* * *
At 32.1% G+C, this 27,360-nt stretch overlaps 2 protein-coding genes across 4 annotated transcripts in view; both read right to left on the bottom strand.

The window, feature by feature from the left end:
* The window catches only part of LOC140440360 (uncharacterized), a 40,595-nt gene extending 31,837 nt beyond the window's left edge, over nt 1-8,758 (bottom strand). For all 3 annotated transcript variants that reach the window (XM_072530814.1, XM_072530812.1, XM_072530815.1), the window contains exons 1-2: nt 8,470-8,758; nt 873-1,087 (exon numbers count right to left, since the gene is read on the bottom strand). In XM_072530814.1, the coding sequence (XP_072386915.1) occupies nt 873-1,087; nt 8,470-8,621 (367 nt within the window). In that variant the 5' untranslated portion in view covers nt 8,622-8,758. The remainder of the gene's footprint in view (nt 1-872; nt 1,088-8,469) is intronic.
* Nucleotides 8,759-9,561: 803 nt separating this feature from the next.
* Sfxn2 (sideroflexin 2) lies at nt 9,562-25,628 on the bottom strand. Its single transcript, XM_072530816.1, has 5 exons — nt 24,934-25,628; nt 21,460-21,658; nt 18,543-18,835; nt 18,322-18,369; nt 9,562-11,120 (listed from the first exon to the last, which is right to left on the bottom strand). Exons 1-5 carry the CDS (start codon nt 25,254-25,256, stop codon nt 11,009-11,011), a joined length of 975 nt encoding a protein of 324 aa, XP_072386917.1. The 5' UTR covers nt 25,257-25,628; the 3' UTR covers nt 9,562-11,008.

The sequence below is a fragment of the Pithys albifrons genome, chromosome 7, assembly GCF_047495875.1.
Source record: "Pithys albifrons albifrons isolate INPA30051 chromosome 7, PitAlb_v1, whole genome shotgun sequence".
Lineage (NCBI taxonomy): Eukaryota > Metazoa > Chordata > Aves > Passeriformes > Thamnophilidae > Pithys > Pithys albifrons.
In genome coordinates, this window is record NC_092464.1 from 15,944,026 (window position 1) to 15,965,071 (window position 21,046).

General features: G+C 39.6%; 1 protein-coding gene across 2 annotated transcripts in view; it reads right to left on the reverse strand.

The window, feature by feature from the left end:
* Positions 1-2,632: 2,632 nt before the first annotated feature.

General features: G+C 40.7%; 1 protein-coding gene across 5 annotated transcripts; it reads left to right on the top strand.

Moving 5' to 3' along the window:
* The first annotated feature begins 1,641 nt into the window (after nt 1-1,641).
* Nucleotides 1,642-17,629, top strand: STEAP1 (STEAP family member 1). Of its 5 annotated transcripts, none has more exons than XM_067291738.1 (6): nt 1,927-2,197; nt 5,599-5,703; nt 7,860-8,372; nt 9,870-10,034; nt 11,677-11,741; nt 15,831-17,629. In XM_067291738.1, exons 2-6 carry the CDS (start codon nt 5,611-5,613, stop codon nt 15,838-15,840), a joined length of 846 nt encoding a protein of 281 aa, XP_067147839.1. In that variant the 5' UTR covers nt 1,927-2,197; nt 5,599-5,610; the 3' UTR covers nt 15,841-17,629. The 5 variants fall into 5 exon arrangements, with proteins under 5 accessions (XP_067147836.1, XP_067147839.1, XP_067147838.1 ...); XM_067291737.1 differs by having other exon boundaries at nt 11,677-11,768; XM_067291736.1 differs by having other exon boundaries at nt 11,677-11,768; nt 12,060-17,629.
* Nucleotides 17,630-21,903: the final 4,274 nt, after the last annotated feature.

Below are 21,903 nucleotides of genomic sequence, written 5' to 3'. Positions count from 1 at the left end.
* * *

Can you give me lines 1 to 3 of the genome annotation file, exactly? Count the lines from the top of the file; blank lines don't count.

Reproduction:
At 32.1% G+C, this 27,360-nt stretch overlaps 2 protein-coding genes across 4 annotated transcripts in view; both read right to left on the bottom strand.

The window, feature by feature from the left end:
* The window catches only part of LOC140440360 (uncharacterized), a 40,595-nt gene extending 31,837 nt beyond the window's left edge, over nt 1-8,758 (bottom strand). For all 3 annotated transcript variants that reach the window (XM_072530814.1, XM_072530812.1, XM_072530815.1), the window contains exons 1-2: nt 8,470-8,758; nt 873-1,087 (exon numbers count right to left, since the gene is read on the bottom strand). In XM_072530814.1, the coding sequence (XP_072386915.1) occupies nt 873-1,087; nt 8,470-8,621 (367 nt within the window). In that variant the 5' untranslated portion in view covers nt 8,622-8,758. The remainder of the gene's footprint in view (nt 1-872; nt 1,088-8,469) is intronic.